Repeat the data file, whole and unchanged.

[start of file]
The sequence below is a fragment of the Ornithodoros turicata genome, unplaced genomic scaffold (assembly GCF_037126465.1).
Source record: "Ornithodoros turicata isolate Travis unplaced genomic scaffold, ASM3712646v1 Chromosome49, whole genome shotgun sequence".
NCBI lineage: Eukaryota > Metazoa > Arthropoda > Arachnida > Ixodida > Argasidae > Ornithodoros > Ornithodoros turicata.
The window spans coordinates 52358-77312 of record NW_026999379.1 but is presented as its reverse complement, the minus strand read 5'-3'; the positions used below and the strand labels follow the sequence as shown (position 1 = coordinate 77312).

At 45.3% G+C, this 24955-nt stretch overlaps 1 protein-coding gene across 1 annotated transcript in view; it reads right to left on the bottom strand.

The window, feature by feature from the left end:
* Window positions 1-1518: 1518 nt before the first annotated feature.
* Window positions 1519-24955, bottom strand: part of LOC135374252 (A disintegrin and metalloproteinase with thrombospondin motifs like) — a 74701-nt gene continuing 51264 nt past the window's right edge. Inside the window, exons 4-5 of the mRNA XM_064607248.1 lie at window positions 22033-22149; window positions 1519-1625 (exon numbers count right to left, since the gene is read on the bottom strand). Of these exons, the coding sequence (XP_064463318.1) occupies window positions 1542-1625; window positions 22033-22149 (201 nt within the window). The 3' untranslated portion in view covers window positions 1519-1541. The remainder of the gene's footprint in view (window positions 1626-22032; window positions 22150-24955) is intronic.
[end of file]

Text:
The sequence below is a fragment of the Ornithodoros turicata genome, unplaced genomic scaffold (assembly GCF_037126465.1).
Source record: "Ornithodoros turicata isolate Travis unplaced genomic scaffold, ASM3712646v1 Chromosome49, whole genome shotgun sequence".
NCBI lineage: Eukaryota > Metazoa > Arthropoda > Arachnida > Ixodida > Argasidae > Ornithodoros > Ornithodoros turicata.
The window spans coordinates 52358-77312 of record NW_026999379.1 but is presented as its reverse complement, the minus strand read 5'-3'; the positions used below and the strand labels follow the sequence as shown (position 1 = coordinate 77312).

At 45.3% G+C, this 24955-nt stretch overlaps 1 protein-coding gene across 1 annotated transcript in view; it reads right to left on the bottom strand.

The window, feature by feature from the left end:
* Window positions 1-1518: 1518 nt before the first annotated feature.
* Window positions 1519-24955, bottom strand: part of LOC135374252 (A disintegrin and metalloproteinase with thrombospondin motifs like) — a 74701-nt gene continuing 51264 nt past the window's right edge. Inside the window, exons 4-5 of the mRNA XM_064607248.1 lie at window positions 22033-22149; window positions 1519-1625 (exon numbers count right to left, since the gene is read on the bottom strand). Of these exons, the coding sequence (XP_064463318.1) occupies window positions 1542-1625; window positions 22033-22149 (201 nt within the window). The 3' untranslated portion in view covers window positions 1519-1541. The remainder of the gene's footprint in view (window positions 1626-22032; window positions 22150-24955) is intronic.